@seoworks, I fully understand that you are experiencing an issue which is beyond your control and that it might be annoying, what I do not appreciate however is your attitude and your apparent hostility.
As I said earlier, the community does not need handle anything. We are volunteering our free time here to help people like you with problems and come up with correct answers and ways forward to fix them and nobody is in a position to tell us how bad of a job we are doing or - quoting you - accuse us of anything.
This was also the case here, you were told relatively early on what the situation was, why it was happening, whom to contact for a fix, and what to do in the meantime. Instead of listening to any of that or following the advice you became argumentative. That is not a way to solve the issue.
I agree with this, but it’s also important to have this discussion here as a reference for everyone who’s running into the same problem. If I discovered a topic like this one a couple of days ago, it could have saved me hours of time debugging the issue.
Currently, top search result for “CloudFlare WAF #100202” brings a closed topic which has an answer from CloudFlare staff stating that “Those events and blocks issued by the WAF look correct, they are not Bingbot.”. It’s not very helpful.
For the topic in question that response might have been very valid however. That’s also why I criticised the statement here about billions of users experiencing this problem, as this was seemingly taken entirely out of context.
The OP used previous threads where people complained about non-issues to back his case that this issue has been going on for a while and that does not seem to be true. My assumption is these two IP addresses are relatively new, and so this might be the issue. Microsoft might even automatically fix this in a few days.
I read, and the explanation is not clear in why is not a viable solution. Because that ASN is used only by Microsoft - not azure that is where the bing bot can be fakes. For sure, no one inside Ips in Microsoft Offices and datacenters will be faking the useragent “for fun”
Again, this is not a ASN used by the public in Microsoft services like Azure (for what i research)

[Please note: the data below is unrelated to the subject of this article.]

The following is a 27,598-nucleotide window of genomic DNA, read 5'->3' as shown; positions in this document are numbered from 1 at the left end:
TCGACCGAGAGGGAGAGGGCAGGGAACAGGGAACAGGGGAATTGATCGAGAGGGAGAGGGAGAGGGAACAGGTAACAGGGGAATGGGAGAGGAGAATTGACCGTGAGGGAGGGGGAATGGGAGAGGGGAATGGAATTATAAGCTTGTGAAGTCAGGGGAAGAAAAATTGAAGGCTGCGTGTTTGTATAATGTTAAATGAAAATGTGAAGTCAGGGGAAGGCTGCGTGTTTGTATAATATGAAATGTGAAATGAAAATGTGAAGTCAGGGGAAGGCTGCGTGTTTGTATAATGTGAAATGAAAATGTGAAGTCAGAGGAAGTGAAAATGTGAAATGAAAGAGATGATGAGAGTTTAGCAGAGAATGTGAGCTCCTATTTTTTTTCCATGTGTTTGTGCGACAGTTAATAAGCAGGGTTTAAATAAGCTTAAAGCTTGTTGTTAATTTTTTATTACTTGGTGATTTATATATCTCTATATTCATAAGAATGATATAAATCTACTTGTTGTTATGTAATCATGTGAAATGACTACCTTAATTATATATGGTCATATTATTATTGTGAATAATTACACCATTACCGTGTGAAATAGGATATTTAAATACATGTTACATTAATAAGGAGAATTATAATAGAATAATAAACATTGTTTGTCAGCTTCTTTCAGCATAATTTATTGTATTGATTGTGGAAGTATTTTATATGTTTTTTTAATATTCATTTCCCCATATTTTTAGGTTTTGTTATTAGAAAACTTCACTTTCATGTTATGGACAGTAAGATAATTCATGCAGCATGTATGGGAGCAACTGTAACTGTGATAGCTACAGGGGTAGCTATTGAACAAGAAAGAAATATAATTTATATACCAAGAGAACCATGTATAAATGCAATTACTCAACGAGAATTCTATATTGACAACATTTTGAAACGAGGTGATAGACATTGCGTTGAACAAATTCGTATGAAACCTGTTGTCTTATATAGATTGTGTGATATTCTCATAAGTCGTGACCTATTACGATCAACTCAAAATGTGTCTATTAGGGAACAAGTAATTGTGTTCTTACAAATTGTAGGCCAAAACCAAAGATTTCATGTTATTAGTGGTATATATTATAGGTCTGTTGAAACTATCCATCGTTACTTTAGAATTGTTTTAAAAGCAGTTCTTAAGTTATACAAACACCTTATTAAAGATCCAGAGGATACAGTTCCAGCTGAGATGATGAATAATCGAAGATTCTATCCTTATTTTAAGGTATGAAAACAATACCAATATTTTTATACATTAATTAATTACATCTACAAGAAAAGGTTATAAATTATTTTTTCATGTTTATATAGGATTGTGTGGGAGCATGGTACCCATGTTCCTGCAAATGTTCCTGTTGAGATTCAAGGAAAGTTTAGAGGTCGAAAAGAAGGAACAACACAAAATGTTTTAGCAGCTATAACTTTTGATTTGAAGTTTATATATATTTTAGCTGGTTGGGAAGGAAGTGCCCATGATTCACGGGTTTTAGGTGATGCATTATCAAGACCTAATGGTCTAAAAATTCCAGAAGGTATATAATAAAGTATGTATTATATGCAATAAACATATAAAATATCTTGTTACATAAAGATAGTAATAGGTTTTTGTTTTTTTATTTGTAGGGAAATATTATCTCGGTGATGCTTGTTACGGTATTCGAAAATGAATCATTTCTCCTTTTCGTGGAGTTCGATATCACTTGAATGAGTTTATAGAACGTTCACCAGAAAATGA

This ASN is used only by Microsoft itself, not “public use”.
I did in fact. I have a Pro account.
And this is the answer from the support:
They didn’t even read my first ticket message, where i explained the issue - and the response provided is a “generic one” about a issue with 403 errors.
I understand that this is not fault from Cloudflare, and indeed is Microsoft fault. But as i said before, Cloudflare must adapt they rules - and there is no deny in that “contact Microsoft” will not solve the issue, even more when Cloudflare also have responsibility here until some extend.
Because it would allow everyone else on the Microsoft network to pose as Microsoft crawler, unless …
… that statement is true. Where do you take this from? As far as I can tell Microsoft’s hosted services run off of 8075 as well.
You need to engage with support and clarify this.
First of all, why do you think Microsoft won’t fix this? Second, why does Cloudflare have to do something but not Microsoft? The logic seems a bit foreign, especially considering it is a Microsoft issue.
Microsoft controls the DNS here (as has been demonstrated in the thread). So ‘can’t do the DNS fix’ seems unlikely.
This doesn’t work for any other WAF or security company which follows Microsoft’s published specifications on how to determine if a request from their crawler is legitimate or not. So everybody else seems to be anyone who isn’t blocking Bing bots which are not legitimate as defined by Microsoft’s specification.
I see no deficiency in @sandro’s answer from a technical perspective. The answer is in fact that Microsoft needs to update their documented mechanisms for determining valid bots or bring this bot into compliance with the published specification.